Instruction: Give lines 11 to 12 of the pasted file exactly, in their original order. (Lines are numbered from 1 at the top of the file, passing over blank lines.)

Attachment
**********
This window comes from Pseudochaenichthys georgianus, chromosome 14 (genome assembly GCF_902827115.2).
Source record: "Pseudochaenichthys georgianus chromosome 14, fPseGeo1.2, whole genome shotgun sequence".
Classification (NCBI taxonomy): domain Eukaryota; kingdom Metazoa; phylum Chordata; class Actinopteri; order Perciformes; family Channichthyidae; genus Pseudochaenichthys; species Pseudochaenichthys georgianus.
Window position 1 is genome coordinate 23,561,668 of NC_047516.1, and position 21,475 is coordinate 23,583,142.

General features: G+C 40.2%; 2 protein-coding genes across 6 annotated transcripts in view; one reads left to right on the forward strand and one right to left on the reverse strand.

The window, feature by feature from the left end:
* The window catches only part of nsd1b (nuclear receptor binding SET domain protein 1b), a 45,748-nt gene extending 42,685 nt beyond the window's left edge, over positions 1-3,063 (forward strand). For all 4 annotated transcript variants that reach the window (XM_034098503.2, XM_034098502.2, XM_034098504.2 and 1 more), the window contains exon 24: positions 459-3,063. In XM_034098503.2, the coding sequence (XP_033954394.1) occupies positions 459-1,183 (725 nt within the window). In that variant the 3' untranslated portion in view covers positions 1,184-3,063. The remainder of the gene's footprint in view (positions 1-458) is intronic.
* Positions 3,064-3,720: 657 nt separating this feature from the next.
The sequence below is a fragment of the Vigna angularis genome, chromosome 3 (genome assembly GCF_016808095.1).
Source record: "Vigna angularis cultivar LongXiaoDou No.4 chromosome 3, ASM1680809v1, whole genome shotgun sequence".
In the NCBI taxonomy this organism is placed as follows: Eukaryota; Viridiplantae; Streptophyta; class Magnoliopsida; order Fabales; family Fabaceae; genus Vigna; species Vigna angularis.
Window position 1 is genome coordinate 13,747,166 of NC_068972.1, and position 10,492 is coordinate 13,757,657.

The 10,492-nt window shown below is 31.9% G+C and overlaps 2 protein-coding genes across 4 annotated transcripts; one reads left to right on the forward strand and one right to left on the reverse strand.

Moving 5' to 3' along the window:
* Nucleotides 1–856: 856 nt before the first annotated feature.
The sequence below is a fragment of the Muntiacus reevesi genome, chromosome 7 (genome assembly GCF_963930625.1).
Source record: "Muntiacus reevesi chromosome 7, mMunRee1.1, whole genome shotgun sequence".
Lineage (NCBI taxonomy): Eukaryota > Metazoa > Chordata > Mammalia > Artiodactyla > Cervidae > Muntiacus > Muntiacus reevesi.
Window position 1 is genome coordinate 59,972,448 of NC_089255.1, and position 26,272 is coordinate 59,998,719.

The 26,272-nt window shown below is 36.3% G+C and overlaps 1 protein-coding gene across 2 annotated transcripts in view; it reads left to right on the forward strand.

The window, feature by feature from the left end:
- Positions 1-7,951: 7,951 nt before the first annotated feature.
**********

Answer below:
In the NCBI taxonomy this organism is placed as follows: Eukaryota; Viridiplantae; Streptophyta; class Magnoliopsida; order Fabales; family Fabaceae; genus Vigna; species Vigna angularis.
Window position 1 is genome coordinate 13,747,166 of NC_068972.1, and position 10,492 is coordinate 13,757,657.